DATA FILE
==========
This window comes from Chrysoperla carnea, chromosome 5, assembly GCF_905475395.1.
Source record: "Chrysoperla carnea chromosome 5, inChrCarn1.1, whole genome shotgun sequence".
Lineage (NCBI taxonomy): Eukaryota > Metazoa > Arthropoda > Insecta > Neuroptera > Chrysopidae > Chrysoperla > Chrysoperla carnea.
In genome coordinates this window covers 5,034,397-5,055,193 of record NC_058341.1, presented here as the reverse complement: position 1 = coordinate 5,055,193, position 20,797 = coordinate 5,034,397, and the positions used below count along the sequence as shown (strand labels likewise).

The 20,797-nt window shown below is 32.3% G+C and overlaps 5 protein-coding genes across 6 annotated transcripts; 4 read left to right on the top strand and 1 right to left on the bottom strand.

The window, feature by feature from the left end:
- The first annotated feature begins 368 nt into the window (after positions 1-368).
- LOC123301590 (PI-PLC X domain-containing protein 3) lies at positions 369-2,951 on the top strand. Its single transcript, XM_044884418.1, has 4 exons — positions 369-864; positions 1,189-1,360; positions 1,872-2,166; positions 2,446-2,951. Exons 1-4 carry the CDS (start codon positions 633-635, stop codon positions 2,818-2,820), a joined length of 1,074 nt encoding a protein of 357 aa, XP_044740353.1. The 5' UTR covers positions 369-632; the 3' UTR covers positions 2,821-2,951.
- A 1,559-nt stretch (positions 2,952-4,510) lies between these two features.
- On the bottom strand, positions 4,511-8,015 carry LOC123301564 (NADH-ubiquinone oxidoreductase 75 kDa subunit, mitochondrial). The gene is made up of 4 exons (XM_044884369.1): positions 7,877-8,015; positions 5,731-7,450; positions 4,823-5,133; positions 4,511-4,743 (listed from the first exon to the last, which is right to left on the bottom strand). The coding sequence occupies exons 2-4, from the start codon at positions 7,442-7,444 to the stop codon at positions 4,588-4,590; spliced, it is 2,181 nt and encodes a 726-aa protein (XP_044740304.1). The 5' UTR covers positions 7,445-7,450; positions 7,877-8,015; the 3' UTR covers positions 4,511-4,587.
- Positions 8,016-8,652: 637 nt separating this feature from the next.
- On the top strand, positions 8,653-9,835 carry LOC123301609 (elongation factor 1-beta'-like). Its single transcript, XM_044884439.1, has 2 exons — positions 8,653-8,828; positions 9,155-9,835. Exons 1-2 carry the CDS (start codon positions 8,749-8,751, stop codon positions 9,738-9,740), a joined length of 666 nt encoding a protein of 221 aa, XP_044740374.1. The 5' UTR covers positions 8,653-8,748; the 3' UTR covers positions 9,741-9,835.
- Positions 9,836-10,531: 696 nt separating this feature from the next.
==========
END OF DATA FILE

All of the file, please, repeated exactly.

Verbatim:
This window comes from Chrysoperla carnea, chromosome 5, assembly GCF_905475395.1.
Source record: "Chrysoperla carnea chromosome 5, inChrCarn1.1, whole genome shotgun sequence".
Lineage (NCBI taxonomy): Eukaryota > Metazoa > Arthropoda > Insecta > Neuroptera > Chrysopidae > Chrysoperla > Chrysoperla carnea.
In genome coordinates this window covers 5,034,397-5,055,193 of record NC_058341.1, presented here as the reverse complement: position 1 = coordinate 5,055,193, position 20,797 = coordinate 5,034,397, and the positions used below count along the sequence as shown (strand labels likewise).

The 20,797-nt window shown below is 32.3% G+C and overlaps 5 protein-coding genes across 6 annotated transcripts; 4 read left to right on the top strand and 1 right to left on the bottom strand.

The window, feature by feature from the left end:
- The first annotated feature begins 368 nt into the window (after positions 1-368).
- LOC123301590 (PI-PLC X domain-containing protein 3) lies at positions 369-2,951 on the top strand. Its single transcript, XM_044884418.1, has 4 exons — positions 369-864; positions 1,189-1,360; positions 1,872-2,166; positions 2,446-2,951. Exons 1-4 carry the CDS (start codon positions 633-635, stop codon positions 2,818-2,820), a joined length of 1,074 nt encoding a protein of 357 aa, XP_044740353.1. The 5' UTR covers positions 369-632; the 3' UTR covers positions 2,821-2,951.
- A 1,559-nt stretch (positions 2,952-4,510) lies between these two features.
- On the bottom strand, positions 4,511-8,015 carry LOC123301564 (NADH-ubiquinone oxidoreductase 75 kDa subunit, mitochondrial). The gene is made up of 4 exons (XM_044884369.1): positions 7,877-8,015; positions 5,731-7,450; positions 4,823-5,133; positions 4,511-4,743 (listed from the first exon to the last, which is right to left on the bottom strand). The coding sequence occupies exons 2-4, from the start codon at positions 7,442-7,444 to the stop codon at positions 4,588-4,590; spliced, it is 2,181 nt and encodes a 726-aa protein (XP_044740304.1). The 5' UTR covers positions 7,445-7,450; positions 7,877-8,015; the 3' UTR covers positions 4,511-4,587.
- Positions 8,016-8,652: 637 nt separating this feature from the next.
- On the top strand, positions 8,653-9,835 carry LOC123301609 (elongation factor 1-beta'-like). Its single transcript, XM_044884439.1, has 2 exons — positions 8,653-8,828; positions 9,155-9,835. Exons 1-2 carry the CDS (start codon positions 8,749-8,751, stop codon positions 9,738-9,740), a joined length of 666 nt encoding a protein of 221 aa, XP_044740374.1. The 5' UTR covers positions 8,653-8,748; the 3' UTR covers positions 9,741-9,835.
- Positions 9,836-10,531: 696 nt separating this feature from the next.